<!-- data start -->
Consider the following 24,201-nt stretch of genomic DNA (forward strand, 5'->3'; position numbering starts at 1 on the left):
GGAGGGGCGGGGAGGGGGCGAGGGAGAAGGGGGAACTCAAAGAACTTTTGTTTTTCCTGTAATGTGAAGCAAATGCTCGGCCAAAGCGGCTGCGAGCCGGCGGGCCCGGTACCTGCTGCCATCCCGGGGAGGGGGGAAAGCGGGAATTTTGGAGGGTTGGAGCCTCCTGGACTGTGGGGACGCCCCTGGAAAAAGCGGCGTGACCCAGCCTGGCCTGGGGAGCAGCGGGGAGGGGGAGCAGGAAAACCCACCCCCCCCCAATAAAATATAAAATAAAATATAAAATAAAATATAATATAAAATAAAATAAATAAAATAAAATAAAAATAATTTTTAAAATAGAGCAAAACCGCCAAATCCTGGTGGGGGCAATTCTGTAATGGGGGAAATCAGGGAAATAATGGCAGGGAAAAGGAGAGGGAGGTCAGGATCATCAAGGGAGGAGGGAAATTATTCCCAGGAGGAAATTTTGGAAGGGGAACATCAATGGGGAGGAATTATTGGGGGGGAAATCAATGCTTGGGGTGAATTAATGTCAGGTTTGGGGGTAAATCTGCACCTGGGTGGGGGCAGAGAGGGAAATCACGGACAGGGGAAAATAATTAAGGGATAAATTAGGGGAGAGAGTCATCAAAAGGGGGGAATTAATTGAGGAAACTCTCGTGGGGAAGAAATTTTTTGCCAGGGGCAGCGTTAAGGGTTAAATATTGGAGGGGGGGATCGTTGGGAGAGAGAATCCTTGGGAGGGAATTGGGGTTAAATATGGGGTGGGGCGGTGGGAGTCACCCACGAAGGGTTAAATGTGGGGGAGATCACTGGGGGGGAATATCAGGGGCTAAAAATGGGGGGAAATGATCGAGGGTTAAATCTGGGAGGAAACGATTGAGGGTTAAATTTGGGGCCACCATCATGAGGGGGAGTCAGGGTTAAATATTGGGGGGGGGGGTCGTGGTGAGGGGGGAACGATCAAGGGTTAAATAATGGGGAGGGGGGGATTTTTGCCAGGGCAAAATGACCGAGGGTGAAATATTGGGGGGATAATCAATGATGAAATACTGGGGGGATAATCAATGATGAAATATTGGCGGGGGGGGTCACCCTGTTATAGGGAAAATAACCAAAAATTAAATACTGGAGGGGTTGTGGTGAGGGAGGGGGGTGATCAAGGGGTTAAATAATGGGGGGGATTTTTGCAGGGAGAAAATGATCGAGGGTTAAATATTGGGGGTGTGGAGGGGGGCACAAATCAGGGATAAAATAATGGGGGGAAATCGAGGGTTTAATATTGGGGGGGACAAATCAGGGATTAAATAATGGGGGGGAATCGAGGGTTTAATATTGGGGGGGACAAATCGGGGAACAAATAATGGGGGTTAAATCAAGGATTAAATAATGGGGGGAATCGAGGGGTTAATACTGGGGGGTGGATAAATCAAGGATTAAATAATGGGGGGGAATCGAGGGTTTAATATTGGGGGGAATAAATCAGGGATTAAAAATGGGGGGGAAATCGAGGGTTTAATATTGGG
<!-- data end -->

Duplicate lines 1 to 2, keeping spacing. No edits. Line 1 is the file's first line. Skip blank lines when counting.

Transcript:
Consider the following 24,201-nt stretch of genomic DNA (forward strand, 5'->3'; position numbering starts at 1 on the left):
GGAGGGGCGGGGAGGGGGCGAGGGAGAAGGGGGAACTCAAAGAACTTTTGTTTTTCCTGTAATGTGAAGCAAATGCTCGGCCAAAGCGGCTGCGAGCCGGCGGGCCCGGTACCTGCTGCCATCCCGGGGAGGGGGGAAAGCGGGAATTTTGGAGGGTTGGAGCCTCCTGGACTGTGGGGACGCCCCTGGAAAAAGCGGCGTGACCCAGCCTGGCCTGGGGAGCAGCGGGGAGGGGGAGCAGGAAAACCCACCCCCCCCCAATAAAATATAAAATAAAATATAAAATAAAATATAATATAAAATAAAATAAATAAAATAAAATAAAAATAATTTTTAAAATAGAGCAAAACCGCCAAATCCTGGTGGGGGCAATTCTGTAATGGGGGAAATCAGGGAAATAATGGCAGGGAAAAGGAGAGGGAGGTCAGGATCATCAAGGGAGGAGGGAAATTATTCCCAGGAGGAAATTTTGGAAGGGGAACATCAATGGGGAGGAATTATTGGGGGGGAAATCAATGCTTGGGGTGAATTAATGTCAGGTTTGGGGGTAAATCTGCACCTGGGTGGGGGCAGAGAGGGAAATCACGGACAGGGGAAAATAATTAAGGGATAAATTAGGGGAGAGAGTCATCAAAAGGGGGGAATTAATTGAGGAAACTCTCGTGGGGAAGAAATTTTTTGCCAGGGGCAGCGTTAAGGGTTAAATATTGGAGGGGGGGATCGTTGGGAGAGAGAATCCTTGGGAGGGAATTGGGGTTAAATATGGGGTGGGGCGGTGGGAGTCACCCACGAAGGGTTAAATGTGGGGGAGATCACTGGGGGGGAATATCAGGGGCTAAAAATGGGGGGAAATGATCGAGGGTTAAATCTGGGAGGAAACGATTGAGGGTTAAATTTGGGGCCACCATCATGAGGGGGAGTCAGGGTTAAATATTGGGGGGGGGGGTCGTGGTGAGGGGGGAACGATCAAGGGTTAAATAATGGGGAGGGGGGGATTTTTGCCAGGGCAAAATGACCGAGGGTGAAATATTGGGGGGATAATCAATGATGAAATACTGGGGGGATAATCAATGATGAAATATTGGCGGGGGGGGTCACCCTGTTATAGGGAAAATAACCAAAAATTAAATACTGGAGGGGTTGTGGTGAGGGAGGGGGGTGATCAAGGGGTTAAATAATGGGGGGGATTTTTGCAGGGAGAAAATGATCGAGGGTTAAATATTGGGGGTGTGGAGGGGGGCACAAATCAGGGATAAAATAATGGGGGGAAATCGAGGGTTTAATATTGGGGGGGACAAATCAGGGATTAAATAATGGGGGGGAATCGAGGGTTTAATATTGGGGGGGACAAATCGGGGAACAAATAATGGGGGTTAAATCAAGGATTAAATAATGGGGGGAATCGAGGGGTTAATACTGGGGGGTGGATAAATCAAGGATTAAATAATGGGGGGGAATCGAGGGTTTAATATTGGGGGGAATAAATCAGGGATTAAAAATGGGGGGGAAATCGAGGGTTTAATATTGGG